The good folks at design group Pentagram have just published a little pamphlet I wrote, The Slide Rule Vanishes. It consists on my reflections on the slide rule, which I learned to use in high school, just as this amazing tool was on the verge of extinction.
Since then, in a rather loose way, I’ve built up a small but reasonably high quality collection of slide rules. So the pamphlet is a personal catalogue, a look at an interesting technology and a meditation on what has been lost.
Here’s my conclusion: “Those of us who love slide rules are by definition not Luddites. It’s the tactile nature of the technology that excites, rather than a revulsion against the technologies that replaced it. There were gains provided by electronic calculators. Our work, lives and society are being dramatically transformed – and I believe generally improved – through near-ubiquitous computing. But there are losses from the slide rule age that are more than nostalgia. It’s better to be a tool user than a tool manager.”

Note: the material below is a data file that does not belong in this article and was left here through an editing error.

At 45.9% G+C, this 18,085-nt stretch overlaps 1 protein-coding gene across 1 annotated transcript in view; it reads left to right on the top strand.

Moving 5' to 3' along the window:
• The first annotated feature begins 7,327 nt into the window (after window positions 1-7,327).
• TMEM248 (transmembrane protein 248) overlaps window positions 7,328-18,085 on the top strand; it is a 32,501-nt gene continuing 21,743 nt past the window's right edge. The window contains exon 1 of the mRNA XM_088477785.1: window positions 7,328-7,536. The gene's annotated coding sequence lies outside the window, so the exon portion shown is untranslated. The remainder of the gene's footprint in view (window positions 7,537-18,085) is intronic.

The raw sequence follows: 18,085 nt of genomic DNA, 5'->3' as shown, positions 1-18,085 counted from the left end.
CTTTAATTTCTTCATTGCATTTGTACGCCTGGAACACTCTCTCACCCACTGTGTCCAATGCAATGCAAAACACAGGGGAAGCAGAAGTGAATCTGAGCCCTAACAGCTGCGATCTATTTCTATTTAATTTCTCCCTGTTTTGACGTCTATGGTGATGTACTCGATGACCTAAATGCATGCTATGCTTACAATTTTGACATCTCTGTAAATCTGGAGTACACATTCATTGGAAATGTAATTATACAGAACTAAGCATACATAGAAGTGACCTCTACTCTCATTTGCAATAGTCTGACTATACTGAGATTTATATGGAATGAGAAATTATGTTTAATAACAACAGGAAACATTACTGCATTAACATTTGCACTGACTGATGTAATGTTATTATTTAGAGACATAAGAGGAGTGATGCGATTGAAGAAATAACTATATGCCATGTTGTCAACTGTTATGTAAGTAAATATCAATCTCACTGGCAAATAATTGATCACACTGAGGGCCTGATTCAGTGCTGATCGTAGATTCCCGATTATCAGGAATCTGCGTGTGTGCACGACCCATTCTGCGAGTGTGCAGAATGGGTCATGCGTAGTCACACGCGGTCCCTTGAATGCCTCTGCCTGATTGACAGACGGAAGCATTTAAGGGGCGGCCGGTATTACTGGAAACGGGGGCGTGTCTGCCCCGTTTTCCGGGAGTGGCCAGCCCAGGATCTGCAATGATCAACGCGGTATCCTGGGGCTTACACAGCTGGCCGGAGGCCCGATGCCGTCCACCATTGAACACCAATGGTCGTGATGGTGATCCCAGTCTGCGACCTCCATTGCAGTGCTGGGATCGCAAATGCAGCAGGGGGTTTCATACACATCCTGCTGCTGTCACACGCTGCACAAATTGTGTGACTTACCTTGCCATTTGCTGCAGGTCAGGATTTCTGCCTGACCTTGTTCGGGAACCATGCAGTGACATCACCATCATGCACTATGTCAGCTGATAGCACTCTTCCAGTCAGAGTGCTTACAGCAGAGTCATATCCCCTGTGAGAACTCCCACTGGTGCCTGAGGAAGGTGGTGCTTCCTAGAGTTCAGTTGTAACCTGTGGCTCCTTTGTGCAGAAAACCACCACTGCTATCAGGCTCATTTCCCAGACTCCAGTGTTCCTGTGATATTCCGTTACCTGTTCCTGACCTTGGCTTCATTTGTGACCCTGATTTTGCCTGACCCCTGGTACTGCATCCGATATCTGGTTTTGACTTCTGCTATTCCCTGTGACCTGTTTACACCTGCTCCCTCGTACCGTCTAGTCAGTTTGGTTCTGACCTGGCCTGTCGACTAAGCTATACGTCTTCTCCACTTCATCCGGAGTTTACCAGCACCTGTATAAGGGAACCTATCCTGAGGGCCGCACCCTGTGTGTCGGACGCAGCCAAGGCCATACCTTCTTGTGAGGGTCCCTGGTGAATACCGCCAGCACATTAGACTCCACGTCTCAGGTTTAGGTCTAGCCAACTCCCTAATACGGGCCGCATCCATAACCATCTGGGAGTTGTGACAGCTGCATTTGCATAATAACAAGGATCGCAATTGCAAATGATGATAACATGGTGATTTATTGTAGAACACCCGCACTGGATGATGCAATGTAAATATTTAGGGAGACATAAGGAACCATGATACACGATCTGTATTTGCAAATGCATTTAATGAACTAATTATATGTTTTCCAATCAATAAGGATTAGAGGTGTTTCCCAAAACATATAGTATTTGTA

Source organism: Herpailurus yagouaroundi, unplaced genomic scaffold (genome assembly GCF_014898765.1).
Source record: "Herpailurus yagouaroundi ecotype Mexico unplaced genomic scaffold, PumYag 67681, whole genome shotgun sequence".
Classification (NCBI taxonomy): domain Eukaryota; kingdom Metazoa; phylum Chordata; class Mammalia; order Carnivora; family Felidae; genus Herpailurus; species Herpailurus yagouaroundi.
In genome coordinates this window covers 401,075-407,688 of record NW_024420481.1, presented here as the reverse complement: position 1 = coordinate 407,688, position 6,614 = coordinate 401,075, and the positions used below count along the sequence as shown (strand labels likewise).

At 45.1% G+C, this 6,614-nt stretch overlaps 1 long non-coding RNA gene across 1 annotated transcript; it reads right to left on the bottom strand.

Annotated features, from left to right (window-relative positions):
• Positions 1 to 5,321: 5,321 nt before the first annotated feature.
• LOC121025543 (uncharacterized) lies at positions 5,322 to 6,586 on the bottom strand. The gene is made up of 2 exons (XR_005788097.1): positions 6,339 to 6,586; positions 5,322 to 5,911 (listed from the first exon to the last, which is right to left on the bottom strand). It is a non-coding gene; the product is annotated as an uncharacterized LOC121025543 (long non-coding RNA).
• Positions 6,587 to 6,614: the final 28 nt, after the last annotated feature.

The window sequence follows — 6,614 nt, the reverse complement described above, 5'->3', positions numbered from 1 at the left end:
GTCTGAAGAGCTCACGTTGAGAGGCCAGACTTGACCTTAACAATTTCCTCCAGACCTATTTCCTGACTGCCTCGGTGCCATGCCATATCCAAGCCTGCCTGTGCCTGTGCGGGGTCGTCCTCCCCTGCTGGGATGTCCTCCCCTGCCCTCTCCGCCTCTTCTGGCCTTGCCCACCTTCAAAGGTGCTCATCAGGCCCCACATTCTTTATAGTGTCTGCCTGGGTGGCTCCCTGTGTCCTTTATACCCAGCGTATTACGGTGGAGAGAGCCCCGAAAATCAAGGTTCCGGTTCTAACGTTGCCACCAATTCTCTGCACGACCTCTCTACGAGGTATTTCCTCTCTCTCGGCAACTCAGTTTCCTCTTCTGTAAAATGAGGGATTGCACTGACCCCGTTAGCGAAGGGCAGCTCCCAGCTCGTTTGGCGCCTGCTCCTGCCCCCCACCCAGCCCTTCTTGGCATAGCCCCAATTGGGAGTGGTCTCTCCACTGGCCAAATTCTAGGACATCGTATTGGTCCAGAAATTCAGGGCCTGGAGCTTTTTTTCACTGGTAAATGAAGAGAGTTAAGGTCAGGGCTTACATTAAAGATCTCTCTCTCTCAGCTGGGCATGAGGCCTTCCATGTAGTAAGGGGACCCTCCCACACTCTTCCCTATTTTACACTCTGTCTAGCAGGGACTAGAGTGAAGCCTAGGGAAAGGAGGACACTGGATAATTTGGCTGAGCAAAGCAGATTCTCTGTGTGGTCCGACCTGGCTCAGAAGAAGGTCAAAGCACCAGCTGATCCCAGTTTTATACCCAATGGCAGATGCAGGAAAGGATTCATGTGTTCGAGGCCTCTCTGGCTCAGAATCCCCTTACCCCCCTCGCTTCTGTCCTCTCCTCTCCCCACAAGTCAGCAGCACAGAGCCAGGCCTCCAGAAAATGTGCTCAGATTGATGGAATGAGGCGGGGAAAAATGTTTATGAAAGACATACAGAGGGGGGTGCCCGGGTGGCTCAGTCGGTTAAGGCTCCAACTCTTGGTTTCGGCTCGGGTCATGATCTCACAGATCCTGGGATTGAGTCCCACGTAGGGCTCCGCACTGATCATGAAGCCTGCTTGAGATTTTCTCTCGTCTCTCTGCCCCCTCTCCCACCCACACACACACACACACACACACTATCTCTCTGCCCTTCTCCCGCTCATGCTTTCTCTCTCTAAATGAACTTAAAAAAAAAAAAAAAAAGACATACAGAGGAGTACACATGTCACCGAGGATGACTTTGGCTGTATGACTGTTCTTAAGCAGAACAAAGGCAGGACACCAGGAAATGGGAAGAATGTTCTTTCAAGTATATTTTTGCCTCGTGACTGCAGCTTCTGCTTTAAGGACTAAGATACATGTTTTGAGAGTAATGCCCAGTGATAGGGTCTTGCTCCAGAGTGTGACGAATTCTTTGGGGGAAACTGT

It’s only available in hard copy, partly because it is very beautifully produced. If you’re truly interested in seeing it, drop me a message and availability permitting I’ll send you a copy.
If you’re not in the right circles to have a Gmail invite, some clever soul has created Gmail swap. The idea is that you offer something — perhaps some particular skill or just a warm thought — in return for a Gmail invite.
The one thing I thought I could offer is a mention on Davos Newbies. Jeff Greenfield (can it possibly be the journalist Jeff Greenfield?) asked me to have a look at his daughter’s website and discussion board. It’s introduced me to a phenomenon I didn’t know existed: age-appropriate rap/pop music. Ten-year olds are pretty talented these days.
I’ll have to ask my five- and eight-year olds to offer a judgment on Dahv, since I’m clearly not the target market.